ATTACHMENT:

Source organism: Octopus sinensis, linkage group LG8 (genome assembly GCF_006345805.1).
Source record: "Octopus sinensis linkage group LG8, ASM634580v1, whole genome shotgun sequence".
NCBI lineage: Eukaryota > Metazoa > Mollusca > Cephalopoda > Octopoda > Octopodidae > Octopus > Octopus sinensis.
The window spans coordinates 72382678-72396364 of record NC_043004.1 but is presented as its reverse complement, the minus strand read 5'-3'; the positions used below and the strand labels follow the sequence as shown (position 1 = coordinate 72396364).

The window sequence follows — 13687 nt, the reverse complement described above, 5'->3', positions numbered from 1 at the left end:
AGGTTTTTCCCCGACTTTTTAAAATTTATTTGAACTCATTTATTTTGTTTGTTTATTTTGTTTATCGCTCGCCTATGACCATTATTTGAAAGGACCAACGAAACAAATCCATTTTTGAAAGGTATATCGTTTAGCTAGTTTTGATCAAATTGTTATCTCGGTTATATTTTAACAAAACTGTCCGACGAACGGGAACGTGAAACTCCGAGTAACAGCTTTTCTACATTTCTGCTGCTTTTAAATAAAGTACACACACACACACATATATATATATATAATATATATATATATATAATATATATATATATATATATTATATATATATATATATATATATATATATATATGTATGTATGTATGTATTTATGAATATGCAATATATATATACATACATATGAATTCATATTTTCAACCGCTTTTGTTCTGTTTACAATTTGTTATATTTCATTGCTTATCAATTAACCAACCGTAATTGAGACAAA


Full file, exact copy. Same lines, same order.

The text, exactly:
Source organism: Octopus sinensis, linkage group LG8 (genome assembly GCF_006345805.1).
Source record: "Octopus sinensis linkage group LG8, ASM634580v1, whole genome shotgun sequence".
NCBI lineage: Eukaryota > Metazoa > Mollusca > Cephalopoda > Octopoda > Octopodidae > Octopus > Octopus sinensis.
The window spans coordinates 72382678-72396364 of record NC_043004.1 but is presented as its reverse complement, the minus strand read 5'-3'; the positions used below and the strand labels follow the sequence as shown (position 1 = coordinate 72396364).

The window sequence follows — 13687 nt, the reverse complement described above, 5'->3', positions numbered from 1 at the left end:
AGGTTTTTCCCCGACTTTTTAAAATTTATTTGAACTCATTTATTTTGTTTGTTTATTTTGTTTATCGCTCGCCTATGACCATTATTTGAAAGGACCAACGAAACAAATCCATTTTTGAAAGGTATATCGTTTAGCTAGTTTTGATCAAATTGTTATCTCGGTTATATTTTAACAAAACTGTCCGACGAACGGGAACGTGAAACTCCGAGTAACAGCTTTTCTACATTTCTGCTGCTTTTAAATAAAGTACACACACACACACATATATATATATATAATATATATATATATATAATATATATATATATATATATTATATATATATATATATATATATATATATATATGTATGTATGTATGTATTTATGAATATGCAATATATATATACATACATATGAATTCATATTTTCAACCGCTTTTGTTCTGTTTACAATTTGTTATATTTCATTGCTTATCAATTAACCAACCGTAATTGAGACAAA